Duration of Event: September 5 ~ November 9, 2014
The 2014 Gwangju Biennale explores the process of dynamism and innovation through the theme of Burning Down the House, to examine the new aesthetic value and the discourses on Asianness.
Burning Down the House looks at the resistance and challenge against established institutions, as well as creative destruction and new start, so that cultural diversity is expressed through traditional forms of art, installation art, performance, new media, movie, theater, music and architecture.
The theme comes from the famous song title of a popular progressive group called Talking Heads from New York during the early 1980s, which has been borrowed because it suitably delivers the direction and purpose of the 2014 Gwangju Biennale.
It is notable that large numbers of performances have been introduced in order to display the dynamism, including movement for transformation and reform, criticism against customs and institutions, political interventions and creative acts.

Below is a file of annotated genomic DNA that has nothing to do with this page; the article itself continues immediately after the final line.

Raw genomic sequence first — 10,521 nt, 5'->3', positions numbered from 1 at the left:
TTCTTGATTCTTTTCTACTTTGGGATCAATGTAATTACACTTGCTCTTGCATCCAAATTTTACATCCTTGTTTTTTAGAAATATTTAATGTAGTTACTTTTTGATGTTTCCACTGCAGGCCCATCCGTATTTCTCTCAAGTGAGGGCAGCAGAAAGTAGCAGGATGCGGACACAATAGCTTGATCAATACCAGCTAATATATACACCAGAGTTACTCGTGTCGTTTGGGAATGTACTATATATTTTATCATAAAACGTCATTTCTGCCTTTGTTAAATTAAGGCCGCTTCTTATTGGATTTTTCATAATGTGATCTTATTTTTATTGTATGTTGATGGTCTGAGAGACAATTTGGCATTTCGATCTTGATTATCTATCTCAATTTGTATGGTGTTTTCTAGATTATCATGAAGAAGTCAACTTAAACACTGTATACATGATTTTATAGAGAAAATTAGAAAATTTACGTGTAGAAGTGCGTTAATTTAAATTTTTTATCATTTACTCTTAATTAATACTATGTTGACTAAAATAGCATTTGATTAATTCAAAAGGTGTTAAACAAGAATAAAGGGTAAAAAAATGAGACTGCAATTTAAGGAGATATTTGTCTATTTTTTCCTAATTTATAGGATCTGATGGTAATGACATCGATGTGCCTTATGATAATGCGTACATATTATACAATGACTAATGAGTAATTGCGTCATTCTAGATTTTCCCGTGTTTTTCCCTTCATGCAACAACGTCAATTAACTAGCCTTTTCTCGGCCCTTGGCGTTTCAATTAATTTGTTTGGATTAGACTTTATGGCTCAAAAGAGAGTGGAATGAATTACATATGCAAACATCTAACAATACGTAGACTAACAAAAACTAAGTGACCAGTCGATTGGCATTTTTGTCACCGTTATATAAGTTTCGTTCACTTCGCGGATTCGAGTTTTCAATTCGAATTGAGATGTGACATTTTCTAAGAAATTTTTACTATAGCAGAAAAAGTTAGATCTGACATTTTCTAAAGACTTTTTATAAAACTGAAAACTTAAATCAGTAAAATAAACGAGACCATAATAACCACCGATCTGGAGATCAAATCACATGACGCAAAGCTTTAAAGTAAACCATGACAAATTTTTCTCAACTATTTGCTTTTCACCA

In addition, about half of Asian artists attended reflecting the prestige of Gwangju Biennale, which has been exploring the Asian value and Asianness during the past twenty years as Asia’s largest biennale, aiming to deliver the discourses on art by including the Third World countries like South America rather than focusing on Europe.
From the burning fire ring of Icelandic artist Olafur Eliasson to the burned paintings of Yves Klein and Otto Piene, the Biennale will look at the importance of fire to artists around the world. Chinese artist Liu Chuang carries a hand made torch made from the New Year celebration’s debris in a poetic film shot in his hometown and Romanian artist Mircea Suciu produces incendiary drawings out of charcoal. The charred remains of wood from a forest wildfire in the hanging installation by Cornelia Parker and the surreal interior landscape of Eduardo Basualdo's La Isla further engage with the theme of burning and transformation in diverse ways.